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Science

Space

US restarts production of plutonium-238 to power space missions

In an effort to avert an outer space energy crisis, the US Department of Energy's Oak Ridge National Laboratory (ORNL) has restarted production of plutonium-238 (PU-238) after almost 30 years. The civilian stockpile of the plutonium isotope used to power the radiothermal generators (RTG) that make electricity for US deep space probes has dwindled to only 35 kg (77 lb), so the first 50 g (1.7 oz) of plutonium oxide produced by the laboratory marks a major turnaround in American space capabilities.Read More

Space

Faulty instrument delays Mars lander launch

NASA's next big Mars mission will have to wait a couple of years due to a faulty piece of equipment that won't stay fixed. The space agency announced today that the launch of the Interior Exploration using Seismic Investigations Geodesy and Heat Transport (InSight) lander mission scheduled for next March has been scrubbed due to a persistent vacuum leak in the lander's primary science instrument. A new launch date has yet to be determined.Read More

Materials

Gecko-inspired adhesive tape finally scales to market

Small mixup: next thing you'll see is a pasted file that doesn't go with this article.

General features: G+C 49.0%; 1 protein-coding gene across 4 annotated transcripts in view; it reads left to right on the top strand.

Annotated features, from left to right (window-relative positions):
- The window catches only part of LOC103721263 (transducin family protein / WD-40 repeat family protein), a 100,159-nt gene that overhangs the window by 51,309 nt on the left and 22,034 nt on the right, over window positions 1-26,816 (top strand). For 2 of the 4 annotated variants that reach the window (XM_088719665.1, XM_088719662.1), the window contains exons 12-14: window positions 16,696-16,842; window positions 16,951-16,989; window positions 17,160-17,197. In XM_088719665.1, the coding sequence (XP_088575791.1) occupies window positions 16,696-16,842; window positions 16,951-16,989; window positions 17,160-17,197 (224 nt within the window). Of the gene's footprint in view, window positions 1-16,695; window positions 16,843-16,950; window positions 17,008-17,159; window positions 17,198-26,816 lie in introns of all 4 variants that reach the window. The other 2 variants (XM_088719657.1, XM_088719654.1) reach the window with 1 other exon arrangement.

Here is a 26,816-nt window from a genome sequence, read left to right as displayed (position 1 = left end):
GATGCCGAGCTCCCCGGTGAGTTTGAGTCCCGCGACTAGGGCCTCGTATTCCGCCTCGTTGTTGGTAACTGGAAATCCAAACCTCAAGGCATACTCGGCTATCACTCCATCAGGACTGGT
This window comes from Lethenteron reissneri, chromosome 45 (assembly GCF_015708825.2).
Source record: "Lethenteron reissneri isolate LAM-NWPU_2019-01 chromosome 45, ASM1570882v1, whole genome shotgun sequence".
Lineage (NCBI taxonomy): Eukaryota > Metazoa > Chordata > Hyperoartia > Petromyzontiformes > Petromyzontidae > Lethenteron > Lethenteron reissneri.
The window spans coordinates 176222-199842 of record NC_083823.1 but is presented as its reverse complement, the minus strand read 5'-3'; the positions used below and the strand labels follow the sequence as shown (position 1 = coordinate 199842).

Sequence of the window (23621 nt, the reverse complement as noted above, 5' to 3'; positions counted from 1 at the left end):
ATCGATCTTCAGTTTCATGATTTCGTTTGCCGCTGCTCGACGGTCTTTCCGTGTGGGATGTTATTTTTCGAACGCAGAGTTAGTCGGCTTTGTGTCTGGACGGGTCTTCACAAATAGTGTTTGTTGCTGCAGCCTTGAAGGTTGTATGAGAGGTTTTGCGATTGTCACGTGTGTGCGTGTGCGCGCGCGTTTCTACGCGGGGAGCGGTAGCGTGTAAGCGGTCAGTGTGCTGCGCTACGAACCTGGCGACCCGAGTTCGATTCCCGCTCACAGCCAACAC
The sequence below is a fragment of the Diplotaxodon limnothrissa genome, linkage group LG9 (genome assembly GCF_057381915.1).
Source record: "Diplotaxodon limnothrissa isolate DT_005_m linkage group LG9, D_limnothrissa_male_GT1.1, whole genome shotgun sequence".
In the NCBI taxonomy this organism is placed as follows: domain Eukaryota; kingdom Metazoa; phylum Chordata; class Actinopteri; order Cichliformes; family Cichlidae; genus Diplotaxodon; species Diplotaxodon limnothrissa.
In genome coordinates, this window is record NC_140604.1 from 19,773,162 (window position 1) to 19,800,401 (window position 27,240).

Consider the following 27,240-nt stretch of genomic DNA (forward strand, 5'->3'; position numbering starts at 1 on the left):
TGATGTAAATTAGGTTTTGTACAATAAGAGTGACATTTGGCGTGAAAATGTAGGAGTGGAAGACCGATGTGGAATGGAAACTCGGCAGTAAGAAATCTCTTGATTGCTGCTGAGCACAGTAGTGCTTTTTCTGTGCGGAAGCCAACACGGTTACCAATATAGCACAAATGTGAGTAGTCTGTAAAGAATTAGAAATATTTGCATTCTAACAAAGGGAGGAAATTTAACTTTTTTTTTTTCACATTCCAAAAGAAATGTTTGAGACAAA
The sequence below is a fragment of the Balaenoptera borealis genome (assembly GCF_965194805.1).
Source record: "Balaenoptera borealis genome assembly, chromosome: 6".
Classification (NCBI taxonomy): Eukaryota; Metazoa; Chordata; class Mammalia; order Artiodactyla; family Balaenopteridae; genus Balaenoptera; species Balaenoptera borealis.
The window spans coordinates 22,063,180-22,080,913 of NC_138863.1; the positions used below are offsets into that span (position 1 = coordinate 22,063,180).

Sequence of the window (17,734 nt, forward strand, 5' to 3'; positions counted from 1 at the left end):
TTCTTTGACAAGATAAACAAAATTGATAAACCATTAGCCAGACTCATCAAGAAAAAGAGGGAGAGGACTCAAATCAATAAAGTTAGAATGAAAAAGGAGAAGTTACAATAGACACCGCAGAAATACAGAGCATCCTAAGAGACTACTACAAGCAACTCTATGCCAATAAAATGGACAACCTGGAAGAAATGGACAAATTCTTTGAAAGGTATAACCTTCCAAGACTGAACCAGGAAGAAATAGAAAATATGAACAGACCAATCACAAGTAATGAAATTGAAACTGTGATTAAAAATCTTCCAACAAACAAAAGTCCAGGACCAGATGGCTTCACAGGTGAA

The natural stickiness of gecko's feet has inspired decades-long research efforts to develop advanced adhesives. Now a company spun out of a university research group called nanoGriptech has taken the science out of the lab and into the market, through a number of newly available products promised to deliver enhanced grip and reusability.Read More

Energy

New flow battery projected to cost 60% less than existing standard

A new organic aqueous flow battery technology promises to drastically lower the cost and sustainability of running energy storage systems. The technology, which was developed at the Pacific Northwest National Laboratory, uses low-cost and sustainable synthesized molecules rather than the usual commodity metals, and could be retrofitted to existing batteries. Read More

Space

Dawn delivers its closest-ever view of Ceres

NASA's Dawn spacecraft has sent home the first images from its best-ever viewpoint around the dwarf planet Ceres, orbiting at an altitude of around 240 miles (385 km). The views include a chain of craters across the body's scarred surface, and two 3D snaps, viewable through red-blue glasses.Read More

Energy

Researchers produce new fuel from coal dust and algae

Researchers at the Nelson Mandela Metropolitan University (NMMU) in South Africa have developed a new fuel, known as Coalgae. Made from a combination of algae and coal dust, the latter of which is a waste product, the fuel could have a significant positive impact on the environment.Read More

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